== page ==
As theyve done each morning since late March, longtime friends Les Morgenstern and Brad Karel wake up in their camper trailers in southwest Minnesota, cook breakfast on a stove and get ready for their day.

Morgenstern and Karel arent leisurely recreating. Their campsite at Talcot Lake Wildlife Management Area is their new, temporary base of operations and a creative solution for executing vital engineering work on Ducks Unlimited conservation projects during the COVID-19 pandemic.

This traditionally is the season we do most of our project mapping and topographical survey work, and this way were not subjecting ourselves to the hotel rooms and the risk, said Karel, manager of conservation services for DUs Great Lakes/Atlantic Region.

Temporary housing for DU engineering staff in Minnesota.

What makes Ducks Unlimited unique among conservation organizations is its ability to deliver large-scale, on-the-ground habitat improvements across the country. DU averages more than 250,000 acres of wetlands enhancement, restoration or protection annually, and has conserved more than 14.5 million acres across North America since 1937.

Achieving that success takes year-round planning. A disruption in any part of that work cycle has a domino effect on conservation projects, which could harm efforts to improve waterfowl habitat and water quality. The current global pandemic has forced DUs staff to take extra precautions to keep projects on schedule.

We are staying engaged as much as we can considering the circumstances, said Bruce Toay, conservation programs manager for South Dakota.

As we roll into spring and early summer, local landowners are still operating as normal. Crops are going in the ground. We are still working with ag producers to improve their management practices that are beneficial to their livelihoods, for wetlands and waterfowl habitat, Toay said.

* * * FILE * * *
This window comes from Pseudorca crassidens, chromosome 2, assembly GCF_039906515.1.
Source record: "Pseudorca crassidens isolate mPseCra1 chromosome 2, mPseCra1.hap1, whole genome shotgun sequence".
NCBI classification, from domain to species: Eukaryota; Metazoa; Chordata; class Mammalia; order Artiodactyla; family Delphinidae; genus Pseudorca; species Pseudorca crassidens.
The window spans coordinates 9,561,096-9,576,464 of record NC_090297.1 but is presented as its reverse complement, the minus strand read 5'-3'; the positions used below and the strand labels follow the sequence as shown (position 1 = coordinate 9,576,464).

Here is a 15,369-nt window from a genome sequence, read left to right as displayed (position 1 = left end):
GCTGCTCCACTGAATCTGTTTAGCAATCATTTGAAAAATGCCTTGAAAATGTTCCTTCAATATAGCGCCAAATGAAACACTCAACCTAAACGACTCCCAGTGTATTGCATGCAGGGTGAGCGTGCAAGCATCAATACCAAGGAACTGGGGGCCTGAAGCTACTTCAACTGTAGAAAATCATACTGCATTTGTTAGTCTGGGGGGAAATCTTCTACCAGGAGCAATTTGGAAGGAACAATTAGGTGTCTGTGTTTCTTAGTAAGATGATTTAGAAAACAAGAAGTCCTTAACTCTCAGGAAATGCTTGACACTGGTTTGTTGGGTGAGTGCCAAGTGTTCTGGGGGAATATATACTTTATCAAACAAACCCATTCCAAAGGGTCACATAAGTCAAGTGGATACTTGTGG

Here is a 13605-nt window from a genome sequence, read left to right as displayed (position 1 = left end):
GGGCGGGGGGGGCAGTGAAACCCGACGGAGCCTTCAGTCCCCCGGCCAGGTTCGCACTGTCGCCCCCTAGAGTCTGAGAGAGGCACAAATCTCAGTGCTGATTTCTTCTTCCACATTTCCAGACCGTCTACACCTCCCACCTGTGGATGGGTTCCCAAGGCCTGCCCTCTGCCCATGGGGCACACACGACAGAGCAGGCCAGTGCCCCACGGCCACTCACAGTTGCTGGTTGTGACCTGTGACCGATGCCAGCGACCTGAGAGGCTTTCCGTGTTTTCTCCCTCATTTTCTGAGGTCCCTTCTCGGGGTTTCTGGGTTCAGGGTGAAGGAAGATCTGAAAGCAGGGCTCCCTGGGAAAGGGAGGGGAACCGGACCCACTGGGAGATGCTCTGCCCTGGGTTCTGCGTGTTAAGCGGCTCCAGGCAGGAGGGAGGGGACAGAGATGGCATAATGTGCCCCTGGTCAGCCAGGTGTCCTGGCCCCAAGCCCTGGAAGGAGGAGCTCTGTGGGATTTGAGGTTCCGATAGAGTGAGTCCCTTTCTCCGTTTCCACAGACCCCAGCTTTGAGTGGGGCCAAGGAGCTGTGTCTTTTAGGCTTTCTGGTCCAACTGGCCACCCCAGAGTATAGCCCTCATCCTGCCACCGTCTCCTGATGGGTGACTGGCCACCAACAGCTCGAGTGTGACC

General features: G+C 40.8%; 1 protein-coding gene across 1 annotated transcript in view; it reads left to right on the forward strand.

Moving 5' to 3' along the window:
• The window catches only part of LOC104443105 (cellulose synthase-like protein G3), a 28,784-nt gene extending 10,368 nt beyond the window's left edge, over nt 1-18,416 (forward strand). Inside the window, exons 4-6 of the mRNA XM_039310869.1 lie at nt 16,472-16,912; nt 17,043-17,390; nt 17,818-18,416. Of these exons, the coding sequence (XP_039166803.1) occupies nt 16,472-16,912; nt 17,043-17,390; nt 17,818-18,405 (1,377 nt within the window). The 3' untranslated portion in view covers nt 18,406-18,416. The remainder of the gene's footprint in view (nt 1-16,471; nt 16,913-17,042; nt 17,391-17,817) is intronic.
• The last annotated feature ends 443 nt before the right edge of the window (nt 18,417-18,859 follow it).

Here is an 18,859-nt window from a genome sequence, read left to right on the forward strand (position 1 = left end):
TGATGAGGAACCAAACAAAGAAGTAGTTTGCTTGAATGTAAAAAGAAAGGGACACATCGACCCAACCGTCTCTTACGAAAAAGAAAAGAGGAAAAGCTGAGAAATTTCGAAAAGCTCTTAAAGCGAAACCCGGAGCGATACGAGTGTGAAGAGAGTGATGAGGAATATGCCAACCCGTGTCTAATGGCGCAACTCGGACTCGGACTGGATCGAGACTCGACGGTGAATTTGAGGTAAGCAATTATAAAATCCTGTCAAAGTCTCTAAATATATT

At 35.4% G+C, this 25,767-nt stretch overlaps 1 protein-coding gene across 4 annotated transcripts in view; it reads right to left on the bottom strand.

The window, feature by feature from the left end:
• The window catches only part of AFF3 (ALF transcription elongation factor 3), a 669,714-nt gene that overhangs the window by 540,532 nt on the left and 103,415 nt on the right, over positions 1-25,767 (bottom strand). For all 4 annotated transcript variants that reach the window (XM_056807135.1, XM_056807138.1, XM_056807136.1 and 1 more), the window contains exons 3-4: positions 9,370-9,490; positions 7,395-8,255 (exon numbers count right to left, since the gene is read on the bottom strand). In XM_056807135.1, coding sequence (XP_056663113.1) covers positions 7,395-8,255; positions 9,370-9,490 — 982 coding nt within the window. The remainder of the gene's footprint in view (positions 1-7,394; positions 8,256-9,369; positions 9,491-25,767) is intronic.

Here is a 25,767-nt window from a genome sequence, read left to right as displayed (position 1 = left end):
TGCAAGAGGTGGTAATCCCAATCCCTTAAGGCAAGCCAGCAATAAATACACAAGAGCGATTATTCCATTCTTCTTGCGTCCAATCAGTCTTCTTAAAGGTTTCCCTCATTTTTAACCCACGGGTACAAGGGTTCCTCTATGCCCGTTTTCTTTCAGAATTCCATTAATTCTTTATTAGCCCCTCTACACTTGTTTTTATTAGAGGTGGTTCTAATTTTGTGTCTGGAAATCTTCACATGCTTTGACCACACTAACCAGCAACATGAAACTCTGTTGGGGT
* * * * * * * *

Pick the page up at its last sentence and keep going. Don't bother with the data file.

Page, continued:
Staff are following guidelines from the U.S. Centers for Disease Control. Most are working from home and video conferencing like most of America. But you cant physically rebuild a 1,000-acre wetland or prairie from a kitchen table.

Michael Baker, director of engineering for DUs Great Lakes/Atlantic Region, said DU is making sure staff remain safe on the landscape.

Nobody has to go out if they dont want to or arent comfortable doing it. We put health and safety above everything else, Baker said. But theres a big desire by field staff to keep things moving. Everybody is approaching it very reasonably and thinking of the greater good.

Keith Wesley is DUs senior engineering technician for Oklahoma, New Mexico and Texas. He and his partner, Engineering Technician Jacob Cormier, plan ahead to avoid people and virus exposure.

Weve taken home all of our equipment and dont even go into the office. We go right from home to the job site, Wesley said.

Wesley and Cormier stick to day trips to avoid hotels. Since DU field staff cover large areas, those day trips easily stretch to 14 hours or longer. But they know what happens if they dont get to their site.

If I cant get stakes in the ground, our contractors are going to struggle to build our project, he said. If Im not there, I cant check the project and tell them they are good.

Keith Wesley and Jacob Cormier stay safe while working in Texas.

Morgenstern and Karel have several projects 450 miles from their house, so day trips arent practical. They normally live in hotels during April while they survey. Sticking to their northern state roots, they leased a pair of mobile ice fishing house campers that were just pulled off frozen lakes for the season.

Strong partnerships with other organizations also make new challenges easy to conquer.

We are able to do what we do because of the Minnesota Department of Natural Resources, which provided us with a special use permit to park these trailers where they are, Morgenstern said. This really fit as an alternative, so here we are. It is a team effort, were just one piece of the solution.